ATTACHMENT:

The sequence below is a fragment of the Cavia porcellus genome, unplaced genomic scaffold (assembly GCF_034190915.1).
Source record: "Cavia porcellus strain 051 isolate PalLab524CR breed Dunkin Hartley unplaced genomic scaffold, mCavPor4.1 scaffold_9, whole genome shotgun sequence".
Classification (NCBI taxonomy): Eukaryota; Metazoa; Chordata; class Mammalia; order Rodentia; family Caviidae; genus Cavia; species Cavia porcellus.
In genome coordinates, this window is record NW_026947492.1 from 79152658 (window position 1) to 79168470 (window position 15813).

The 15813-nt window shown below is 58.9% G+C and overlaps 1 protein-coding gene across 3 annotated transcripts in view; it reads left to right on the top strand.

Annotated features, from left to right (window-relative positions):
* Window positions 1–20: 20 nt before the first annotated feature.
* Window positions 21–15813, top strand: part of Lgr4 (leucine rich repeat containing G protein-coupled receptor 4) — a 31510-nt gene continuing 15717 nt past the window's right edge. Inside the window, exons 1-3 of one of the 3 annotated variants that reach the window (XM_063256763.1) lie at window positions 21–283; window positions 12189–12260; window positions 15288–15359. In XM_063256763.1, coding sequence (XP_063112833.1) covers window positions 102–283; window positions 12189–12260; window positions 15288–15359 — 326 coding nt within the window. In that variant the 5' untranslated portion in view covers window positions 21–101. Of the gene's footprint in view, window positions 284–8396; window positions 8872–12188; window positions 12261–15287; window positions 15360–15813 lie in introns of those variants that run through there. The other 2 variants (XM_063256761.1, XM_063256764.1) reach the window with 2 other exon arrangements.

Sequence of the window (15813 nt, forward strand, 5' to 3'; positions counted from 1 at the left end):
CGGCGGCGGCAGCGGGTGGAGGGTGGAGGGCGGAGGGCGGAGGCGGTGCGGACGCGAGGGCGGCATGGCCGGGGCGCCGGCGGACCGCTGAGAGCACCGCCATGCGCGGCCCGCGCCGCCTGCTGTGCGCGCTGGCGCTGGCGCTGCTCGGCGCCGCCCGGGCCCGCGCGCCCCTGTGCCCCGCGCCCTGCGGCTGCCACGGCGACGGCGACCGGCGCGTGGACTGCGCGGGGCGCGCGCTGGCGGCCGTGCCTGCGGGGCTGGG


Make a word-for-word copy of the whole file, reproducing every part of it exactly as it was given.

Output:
The sequence below is a fragment of the Cavia porcellus genome, unplaced genomic scaffold (assembly GCF_034190915.1).
Source record: "Cavia porcellus strain 051 isolate PalLab524CR breed Dunkin Hartley unplaced genomic scaffold, mCavPor4.1 scaffold_9, whole genome shotgun sequence".
Classification (NCBI taxonomy): Eukaryota; Metazoa; Chordata; class Mammalia; order Rodentia; family Caviidae; genus Cavia; species Cavia porcellus.
In genome coordinates, this window is record NW_026947492.1 from 79152658 (window position 1) to 79168470 (window position 15813).

The 15813-nt window shown below is 58.9% G+C and overlaps 1 protein-coding gene across 3 annotated transcripts in view; it reads left to right on the top strand.

Annotated features, from left to right (window-relative positions):
* Window positions 1–20: 20 nt before the first annotated feature.
* Window positions 21–15813, top strand: part of Lgr4 (leucine rich repeat containing G protein-coupled receptor 4) — a 31510-nt gene continuing 15717 nt past the window's right edge. Inside the window, exons 1-3 of one of the 3 annotated variants that reach the window (XM_063256763.1) lie at window positions 21–283; window positions 12189–12260; window positions 15288–15359. In XM_063256763.1, coding sequence (XP_063112833.1) covers window positions 102–283; window positions 12189–12260; window positions 15288–15359 — 326 coding nt within the window. In that variant the 5' untranslated portion in view covers window positions 21–101. Of the gene's footprint in view, window positions 284–8396; window positions 8872–12188; window positions 12261–15287; window positions 15360–15813 lie in introns of those variants that run through there. The other 2 variants (XM_063256761.1, XM_063256764.1) reach the window with 2 other exon arrangements.

Sequence of the window (15813 nt, forward strand, 5' to 3'; positions counted from 1 at the left end):
CGGCGGCGGCAGCGGGTGGAGGGTGGAGGGCGGAGGGCGGAGGCGGTGCGGACGCGAGGGCGGCATGGCCGGGGCGCCGGCGGACCGCTGAGAGCACCGCCATGCGCGGCCCGCGCCGCCTGCTGTGCGCGCTGGCGCTGGCGCTGCTCGGCGCCGCCCGGGCCCGCGCGCCCCTGTGCCCCGCGCCCTGCGGCTGCCACGGCGACGGCGACCGGCGCGTGGACTGCGCGGGGCGCGCGCTGGCGGCCGTGCCTGCGGGGCTGGG